They have called for Australia to have the world's leading green and sustainable economy by 2020, working to firm targets to reduce the national environmental footprint while growing the economy and improving quality of life.
They have also called for resilient and innovative water systems that will reduce dependence on climate-sensitive water reserves in towns and cities, and measures to improve the health of ecological systems."
Henry, 17/4. Des Moore questions what he sees as an "Eyes Wide Shut" mentality that pervades much debate concerning Global Warming/Climate Change in Australia. The accepted wisdom is something Des challenges in terms of its absolute validity to dish out a prescription for the sacrifices Australians will be made to make to combat the problems presented by Climate Change.
"The touting of the science consensus claim underpins the advocacy of large reductions in CO2 emissions to prevent temperatures increasing more than a further 2C and the assertion of many adverse consequences if that happened.
However, since the last report by the Intergovernmental Panel on Climate Change, many qualified scientists have begun to question its basic science, and even those accepting the science differ widely on emission reduction policies.
While the Stern review advocates early and strong action, well-regarded environmental economist William Nordhaus argues for only modest emission reductions initially, followed by sharper reductions later.
And Australia's Productivity Commission notes that uncertainty continues to pervade the science, geopolitics and economics, describing the Stern review as much an exercise in advocacy as an economic analysis of climate change."
And advocates an essentially adaptive response...
"* If there are substantive qualifications to IPCC views, the need for governments to intervene to limit CO2 emissions is much diminished or disappears. Humans readily adapt themselves to different climates (as they do now) and for the present it would be best to rely on adaptation."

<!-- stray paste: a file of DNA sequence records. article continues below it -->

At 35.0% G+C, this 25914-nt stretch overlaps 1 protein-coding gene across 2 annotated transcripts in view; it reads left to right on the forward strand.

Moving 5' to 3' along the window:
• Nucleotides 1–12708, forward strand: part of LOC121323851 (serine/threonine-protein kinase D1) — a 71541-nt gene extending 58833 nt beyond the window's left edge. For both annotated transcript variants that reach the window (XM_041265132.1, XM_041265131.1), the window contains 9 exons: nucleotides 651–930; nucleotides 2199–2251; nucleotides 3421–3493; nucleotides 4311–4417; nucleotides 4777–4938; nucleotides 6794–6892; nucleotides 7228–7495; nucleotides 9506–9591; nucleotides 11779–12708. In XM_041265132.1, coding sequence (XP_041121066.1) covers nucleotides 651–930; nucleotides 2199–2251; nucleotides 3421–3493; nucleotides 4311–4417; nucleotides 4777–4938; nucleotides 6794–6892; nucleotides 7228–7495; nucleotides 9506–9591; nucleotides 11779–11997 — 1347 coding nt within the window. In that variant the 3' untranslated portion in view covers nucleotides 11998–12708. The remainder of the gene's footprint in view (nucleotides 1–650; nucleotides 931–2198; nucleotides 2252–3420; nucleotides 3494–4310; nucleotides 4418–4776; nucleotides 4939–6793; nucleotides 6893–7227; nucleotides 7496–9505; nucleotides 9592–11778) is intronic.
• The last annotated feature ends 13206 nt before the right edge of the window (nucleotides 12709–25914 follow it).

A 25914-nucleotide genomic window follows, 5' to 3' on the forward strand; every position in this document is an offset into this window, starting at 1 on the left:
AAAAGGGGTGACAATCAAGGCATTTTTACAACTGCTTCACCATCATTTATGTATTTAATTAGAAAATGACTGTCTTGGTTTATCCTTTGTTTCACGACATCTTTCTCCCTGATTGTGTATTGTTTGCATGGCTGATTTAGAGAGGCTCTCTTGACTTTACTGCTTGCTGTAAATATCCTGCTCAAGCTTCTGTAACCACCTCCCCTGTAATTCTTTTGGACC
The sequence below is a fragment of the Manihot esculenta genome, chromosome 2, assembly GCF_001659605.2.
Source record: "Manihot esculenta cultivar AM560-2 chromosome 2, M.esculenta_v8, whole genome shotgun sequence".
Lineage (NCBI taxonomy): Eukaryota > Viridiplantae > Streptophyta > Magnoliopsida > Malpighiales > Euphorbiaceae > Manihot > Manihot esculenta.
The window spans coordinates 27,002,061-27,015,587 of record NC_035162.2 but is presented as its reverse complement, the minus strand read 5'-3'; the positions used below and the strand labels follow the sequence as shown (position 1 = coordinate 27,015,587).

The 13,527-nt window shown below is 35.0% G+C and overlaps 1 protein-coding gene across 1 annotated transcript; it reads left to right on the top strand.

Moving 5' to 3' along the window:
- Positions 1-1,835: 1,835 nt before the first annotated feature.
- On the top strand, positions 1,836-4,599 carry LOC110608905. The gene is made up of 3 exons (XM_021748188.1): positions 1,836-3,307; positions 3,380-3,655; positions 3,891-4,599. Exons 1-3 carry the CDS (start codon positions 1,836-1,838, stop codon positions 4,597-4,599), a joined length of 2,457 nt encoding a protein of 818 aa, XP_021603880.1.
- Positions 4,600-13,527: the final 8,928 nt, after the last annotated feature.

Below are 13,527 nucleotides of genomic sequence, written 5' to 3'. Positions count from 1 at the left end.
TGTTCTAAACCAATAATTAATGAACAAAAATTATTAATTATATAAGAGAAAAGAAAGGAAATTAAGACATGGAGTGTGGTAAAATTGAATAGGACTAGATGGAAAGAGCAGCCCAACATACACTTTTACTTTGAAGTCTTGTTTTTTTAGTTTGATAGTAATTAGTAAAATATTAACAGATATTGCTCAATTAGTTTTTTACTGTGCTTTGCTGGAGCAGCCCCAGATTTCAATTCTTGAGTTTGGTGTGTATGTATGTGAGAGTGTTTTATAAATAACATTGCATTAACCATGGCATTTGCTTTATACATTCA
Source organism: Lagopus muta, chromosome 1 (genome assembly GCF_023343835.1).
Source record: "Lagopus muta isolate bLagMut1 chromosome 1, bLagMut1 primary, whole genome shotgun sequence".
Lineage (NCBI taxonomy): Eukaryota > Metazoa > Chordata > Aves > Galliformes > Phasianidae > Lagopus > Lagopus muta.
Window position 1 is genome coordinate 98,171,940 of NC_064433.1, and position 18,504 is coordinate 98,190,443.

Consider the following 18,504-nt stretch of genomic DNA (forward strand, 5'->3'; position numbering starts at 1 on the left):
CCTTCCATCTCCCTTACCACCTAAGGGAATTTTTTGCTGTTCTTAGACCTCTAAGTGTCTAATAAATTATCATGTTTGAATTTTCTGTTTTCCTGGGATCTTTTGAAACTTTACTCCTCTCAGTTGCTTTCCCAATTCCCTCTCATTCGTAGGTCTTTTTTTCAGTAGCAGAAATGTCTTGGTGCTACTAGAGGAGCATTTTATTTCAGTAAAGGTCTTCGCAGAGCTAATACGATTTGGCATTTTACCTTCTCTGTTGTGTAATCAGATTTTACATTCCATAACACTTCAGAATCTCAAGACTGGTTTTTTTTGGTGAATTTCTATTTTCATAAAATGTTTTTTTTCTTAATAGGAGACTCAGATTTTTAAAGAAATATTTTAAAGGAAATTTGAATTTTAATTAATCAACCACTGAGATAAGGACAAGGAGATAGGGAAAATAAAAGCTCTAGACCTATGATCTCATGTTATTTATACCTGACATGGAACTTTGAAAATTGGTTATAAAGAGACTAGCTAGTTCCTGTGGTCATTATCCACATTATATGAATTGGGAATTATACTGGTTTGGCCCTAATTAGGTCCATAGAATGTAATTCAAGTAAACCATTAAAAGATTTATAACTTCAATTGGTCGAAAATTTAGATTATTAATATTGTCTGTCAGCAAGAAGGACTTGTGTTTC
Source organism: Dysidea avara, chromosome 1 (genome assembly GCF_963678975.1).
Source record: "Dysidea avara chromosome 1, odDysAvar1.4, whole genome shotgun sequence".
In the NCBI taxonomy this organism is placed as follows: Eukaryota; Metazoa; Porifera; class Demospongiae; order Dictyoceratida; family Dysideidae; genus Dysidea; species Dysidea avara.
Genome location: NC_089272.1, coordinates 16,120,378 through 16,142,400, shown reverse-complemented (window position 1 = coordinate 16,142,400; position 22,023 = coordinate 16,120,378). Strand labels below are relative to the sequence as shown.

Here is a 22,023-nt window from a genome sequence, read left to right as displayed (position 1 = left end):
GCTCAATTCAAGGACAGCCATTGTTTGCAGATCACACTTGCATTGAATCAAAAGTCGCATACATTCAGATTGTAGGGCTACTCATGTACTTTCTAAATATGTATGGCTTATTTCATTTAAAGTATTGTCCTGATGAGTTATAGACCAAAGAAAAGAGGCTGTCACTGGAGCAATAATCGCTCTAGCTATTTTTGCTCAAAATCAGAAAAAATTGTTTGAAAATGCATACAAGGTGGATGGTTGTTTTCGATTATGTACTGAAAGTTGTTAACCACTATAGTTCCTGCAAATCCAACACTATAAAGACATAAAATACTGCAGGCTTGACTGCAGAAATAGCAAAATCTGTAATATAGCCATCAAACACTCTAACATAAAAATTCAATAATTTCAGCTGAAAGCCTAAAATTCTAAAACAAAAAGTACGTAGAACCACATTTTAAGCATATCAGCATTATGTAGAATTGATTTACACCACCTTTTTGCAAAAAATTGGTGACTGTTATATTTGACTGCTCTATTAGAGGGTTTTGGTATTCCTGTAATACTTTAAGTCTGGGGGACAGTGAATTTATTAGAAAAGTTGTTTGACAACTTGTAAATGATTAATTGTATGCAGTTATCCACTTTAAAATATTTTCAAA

Read more of Des' views here @ theaustralian.com.au
Henry, 15/4. Following up from Henry's latest thoughts on the Climate Change debate - and particularly the question of whether we should take precautionary action, we have an in-depth contribution from an engaged Henry Thornton reader - who challenges Don Aitkin's views - but with sympathy.
Michael Hart: "I feel sorry for Don Aitkin, like many other academics before him he has entered into a debate well intentioned but uncritically informed, dare I say unread. I respect his attempt to question orthodoxy and to posit the right to question current orthodoxy on Climate Change. I will admit that I do follow the issues carefully, have a moderate grasp of the underlying science and have I have done so for some time with increasing alarm. Why?" Read on here.
Henry and his editor, 9/4, have accepted the so-called "precautionary principle" as the reason for action, not in place of further discussion but so that a start can be made on reducing human influences on the possible problems while the boffins argue about the very complex system that is the global climate.